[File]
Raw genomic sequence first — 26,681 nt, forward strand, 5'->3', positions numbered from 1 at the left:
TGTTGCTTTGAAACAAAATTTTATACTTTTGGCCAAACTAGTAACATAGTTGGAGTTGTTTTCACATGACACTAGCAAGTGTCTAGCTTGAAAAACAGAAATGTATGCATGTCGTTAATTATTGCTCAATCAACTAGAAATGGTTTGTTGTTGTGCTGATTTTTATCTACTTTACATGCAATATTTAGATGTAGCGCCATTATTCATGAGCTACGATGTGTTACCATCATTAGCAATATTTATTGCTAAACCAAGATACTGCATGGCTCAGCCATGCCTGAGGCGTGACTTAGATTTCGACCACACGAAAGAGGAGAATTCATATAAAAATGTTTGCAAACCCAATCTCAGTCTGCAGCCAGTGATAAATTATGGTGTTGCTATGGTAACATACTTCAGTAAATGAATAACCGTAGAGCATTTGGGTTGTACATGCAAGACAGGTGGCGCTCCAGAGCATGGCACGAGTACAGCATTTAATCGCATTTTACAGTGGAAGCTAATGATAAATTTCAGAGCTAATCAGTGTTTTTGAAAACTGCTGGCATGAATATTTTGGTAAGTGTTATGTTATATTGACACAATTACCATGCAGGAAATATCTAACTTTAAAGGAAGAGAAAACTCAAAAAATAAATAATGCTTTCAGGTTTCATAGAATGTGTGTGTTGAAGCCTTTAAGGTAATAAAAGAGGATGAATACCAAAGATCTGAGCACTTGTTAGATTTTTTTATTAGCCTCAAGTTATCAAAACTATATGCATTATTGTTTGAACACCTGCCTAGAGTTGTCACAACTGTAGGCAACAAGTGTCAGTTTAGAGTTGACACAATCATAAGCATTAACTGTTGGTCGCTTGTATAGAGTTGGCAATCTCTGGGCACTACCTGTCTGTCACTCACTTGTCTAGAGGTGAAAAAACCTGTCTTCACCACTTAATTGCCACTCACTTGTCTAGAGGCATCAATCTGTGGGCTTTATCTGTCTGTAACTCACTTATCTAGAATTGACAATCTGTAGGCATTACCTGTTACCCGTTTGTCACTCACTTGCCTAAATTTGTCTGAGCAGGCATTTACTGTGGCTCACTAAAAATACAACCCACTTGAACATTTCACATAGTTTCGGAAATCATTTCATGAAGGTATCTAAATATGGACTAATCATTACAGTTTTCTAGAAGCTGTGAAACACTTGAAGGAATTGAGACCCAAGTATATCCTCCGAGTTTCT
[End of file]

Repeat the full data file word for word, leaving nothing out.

Raw genomic sequence first — 26,681 nt, forward strand, 5'->3', positions numbered from 1 at the left:
TGTTGCTTTGAAACAAAATTTTATACTTTTGGCCAAACTAGTAACATAGTTGGAGTTGTTTTCACATGACACTAGCAAGTGTCTAGCTTGAAAAACAGAAATGTATGCATGTCGTTAATTATTGCTCAATCAACTAGAAATGGTTTGTTGTTGTGCTGATTTTTATCTACTTTACATGCAATATTTAGATGTAGCGCCATTATTCATGAGCTACGATGTGTTACCATCATTAGCAATATTTATTGCTAAACCAAGATACTGCATGGCTCAGCCATGCCTGAGGCGTGACTTAGATTTCGACCACACGAAAGAGGAGAATTCATATAAAAATGTTTGCAAACCCAATCTCAGTCTGCAGCCAGTGATAAATTATGGTGTTGCTATGGTAACATACTTCAGTAAATGAATAACCGTAGAGCATTTGGGTTGTACATGCAAGACAGGTGGCGCTCCAGAGCATGGCACGAGTACAGCATTTAATCGCATTTTACAGTGGAAGCTAATGATAAATTTCAGAGCTAATCAGTGTTTTTGAAAACTGCTGGCATGAATATTTTGGTAAGTGTTATGTTATATTGACACAATTACCATGCAGGAAATATCTAACTTTAAAGGAAGAGAAAACTCAAAAAATAAATAATGCTTTCAGGTTTCATAGAATGTGTGTGTTGAAGCCTTTAAGGTAATAAAAGAGGATGAATACCAAAGATCTGAGCACTTGTTAGATTTTTTTATTAGCCTCAAGTTATCAAAACTATATGCATTATTGTTTGAACACCTGCCTAGAGTTGTCACAACTGTAGGCAACAAGTGTCAGTTTAGAGTTGACACAATCATAAGCATTAACTGTTGGTCGCTTGTATAGAGTTGGCAATCTCTGGGCACTACCTGTCTGTCACTCACTTGTCTAGAGGTGAAAAAACCTGTCTTCACCACTTAATTGCCACTCACTTGTCTAGAGGCATCAATCTGTGGGCTTTATCTGTCTGTAACTCACTTATCTAGAATTGACAATCTGTAGGCATTACCTGTTACCCGTTTGTCACTCACTTGCCTAAATTTGTCTGAGCAGGCATTTACTGTGGCTCACTAAAAATACAACCCACTTGAACATTTCACATAGTTTCGGAAATCATTTCATGAAGGTATCTAAATATGGACTAATCATTACAGTTTTCTAGAAGCTGTGAAACACTTGAAGGAATTGAGACCCAAGTATATCCTCCGAGTTTCT